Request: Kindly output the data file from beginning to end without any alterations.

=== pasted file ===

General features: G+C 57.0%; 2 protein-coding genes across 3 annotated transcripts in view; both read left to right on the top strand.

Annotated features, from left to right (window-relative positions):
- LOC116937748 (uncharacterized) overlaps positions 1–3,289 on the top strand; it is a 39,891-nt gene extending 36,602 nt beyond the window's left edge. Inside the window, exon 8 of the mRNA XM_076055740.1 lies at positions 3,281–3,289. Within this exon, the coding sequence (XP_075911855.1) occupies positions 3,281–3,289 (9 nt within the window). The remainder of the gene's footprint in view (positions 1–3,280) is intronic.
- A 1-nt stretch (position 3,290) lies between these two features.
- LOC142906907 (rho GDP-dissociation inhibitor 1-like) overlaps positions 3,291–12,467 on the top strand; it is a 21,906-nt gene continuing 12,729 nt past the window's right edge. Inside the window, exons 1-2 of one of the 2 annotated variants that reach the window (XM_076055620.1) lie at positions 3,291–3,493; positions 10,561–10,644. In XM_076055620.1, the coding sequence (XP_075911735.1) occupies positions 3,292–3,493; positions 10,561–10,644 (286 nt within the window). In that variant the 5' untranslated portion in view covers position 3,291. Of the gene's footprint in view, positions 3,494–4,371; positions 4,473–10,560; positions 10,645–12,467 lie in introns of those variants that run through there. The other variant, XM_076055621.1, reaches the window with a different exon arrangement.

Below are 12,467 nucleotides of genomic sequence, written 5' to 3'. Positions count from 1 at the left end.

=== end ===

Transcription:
General features: G+C 57.0%; 2 protein-coding genes across 3 annotated transcripts in view; both read left to right on the top strand.

Annotated features, from left to right (window-relative positions):
- LOC116937748 (uncharacterized) overlaps positions 1–3,289 on the top strand; it is a 39,891-nt gene extending 36,602 nt beyond the window's left edge. Inside the window, exon 8 of the mRNA XM_076055740.1 lies at positions 3,281–3,289. Within this exon, the coding sequence (XP_075911855.1) occupies positions 3,281–3,289 (9 nt within the window). The remainder of the gene's footprint in view (positions 1–3,280) is intronic.
- A 1-nt stretch (position 3,290) lies between these two features.
- LOC142906907 (rho GDP-dissociation inhibitor 1-like) overlaps positions 3,291–12,467 on the top strand; it is a 21,906-nt gene continuing 12,729 nt past the window's right edge. Inside the window, exons 1-2 of one of the 2 annotated variants that reach the window (XM_076055620.1) lie at positions 3,291–3,493; positions 10,561–10,644. In XM_076055620.1, the coding sequence (XP_075911735.1) occupies positions 3,292–3,493; positions 10,561–10,644 (286 nt within the window). In that variant the 5' untranslated portion in view covers position 3,291. Of the gene's footprint in view, positions 3,494–4,371; positions 4,473–10,560; positions 10,645–12,467 lie in introns of those variants that run through there. The other variant, XM_076055621.1, reaches the window with a different exon arrangement.

Below are 12,467 nucleotides of genomic sequence, written 5' to 3'. Positions count from 1 at the left end.